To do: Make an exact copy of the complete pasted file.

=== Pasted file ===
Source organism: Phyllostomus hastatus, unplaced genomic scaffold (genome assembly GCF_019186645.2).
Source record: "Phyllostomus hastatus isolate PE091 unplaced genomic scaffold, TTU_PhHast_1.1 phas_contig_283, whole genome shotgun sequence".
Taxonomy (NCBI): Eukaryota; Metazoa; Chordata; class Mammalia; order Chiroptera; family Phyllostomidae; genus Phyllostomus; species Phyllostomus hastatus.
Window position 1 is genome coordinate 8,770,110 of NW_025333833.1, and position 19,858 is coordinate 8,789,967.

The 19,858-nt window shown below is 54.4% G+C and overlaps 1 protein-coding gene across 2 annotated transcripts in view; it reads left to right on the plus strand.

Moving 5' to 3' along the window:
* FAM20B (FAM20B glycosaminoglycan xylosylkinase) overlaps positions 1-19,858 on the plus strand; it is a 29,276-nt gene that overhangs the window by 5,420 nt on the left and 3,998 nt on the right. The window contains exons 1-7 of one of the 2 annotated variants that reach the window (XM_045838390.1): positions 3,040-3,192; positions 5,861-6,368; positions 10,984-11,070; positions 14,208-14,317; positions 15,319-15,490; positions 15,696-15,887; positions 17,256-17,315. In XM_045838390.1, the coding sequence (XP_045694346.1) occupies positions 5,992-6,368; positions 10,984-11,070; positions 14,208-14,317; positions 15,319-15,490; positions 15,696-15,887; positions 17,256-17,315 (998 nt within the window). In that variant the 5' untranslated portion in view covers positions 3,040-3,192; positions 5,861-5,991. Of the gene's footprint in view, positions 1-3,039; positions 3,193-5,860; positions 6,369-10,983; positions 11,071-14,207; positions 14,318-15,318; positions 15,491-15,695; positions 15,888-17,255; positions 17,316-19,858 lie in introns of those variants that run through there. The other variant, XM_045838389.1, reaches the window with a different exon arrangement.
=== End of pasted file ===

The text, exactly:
Source organism: Phyllostomus hastatus, unplaced genomic scaffold (genome assembly GCF_019186645.2).
Source record: "Phyllostomus hastatus isolate PE091 unplaced genomic scaffold, TTU_PhHast_1.1 phas_contig_283, whole genome shotgun sequence".
Taxonomy (NCBI): Eukaryota; Metazoa; Chordata; class Mammalia; order Chiroptera; family Phyllostomidae; genus Phyllostomus; species Phyllostomus hastatus.
Window position 1 is genome coordinate 8,770,110 of NW_025333833.1, and position 19,858 is coordinate 8,789,967.

The 19,858-nt window shown below is 54.4% G+C and overlaps 1 protein-coding gene across 2 annotated transcripts in view; it reads left to right on the plus strand.

Moving 5' to 3' along the window:
* FAM20B (FAM20B glycosaminoglycan xylosylkinase) overlaps positions 1-19,858 on the plus strand; it is a 29,276-nt gene that overhangs the window by 5,420 nt on the left and 3,998 nt on the right. The window contains exons 1-7 of one of the 2 annotated variants that reach the window (XM_045838390.1): positions 3,040-3,192; positions 5,861-6,368; positions 10,984-11,070; positions 14,208-14,317; positions 15,319-15,490; positions 15,696-15,887; positions 17,256-17,315. In XM_045838390.1, the coding sequence (XP_045694346.1) occupies positions 5,992-6,368; positions 10,984-11,070; positions 14,208-14,317; positions 15,319-15,490; positions 15,696-15,887; positions 17,256-17,315 (998 nt within the window). In that variant the 5' untranslated portion in view covers positions 3,040-3,192; positions 5,861-5,991. Of the gene's footprint in view, positions 1-3,039; positions 3,193-5,860; positions 6,369-10,983; positions 11,071-14,207; positions 14,318-15,318; positions 15,491-15,695; positions 15,888-17,255; positions 17,316-19,858 lie in introns of those variants that run through there. The other variant, XM_045838389.1, reaches the window with a different exon arrangement.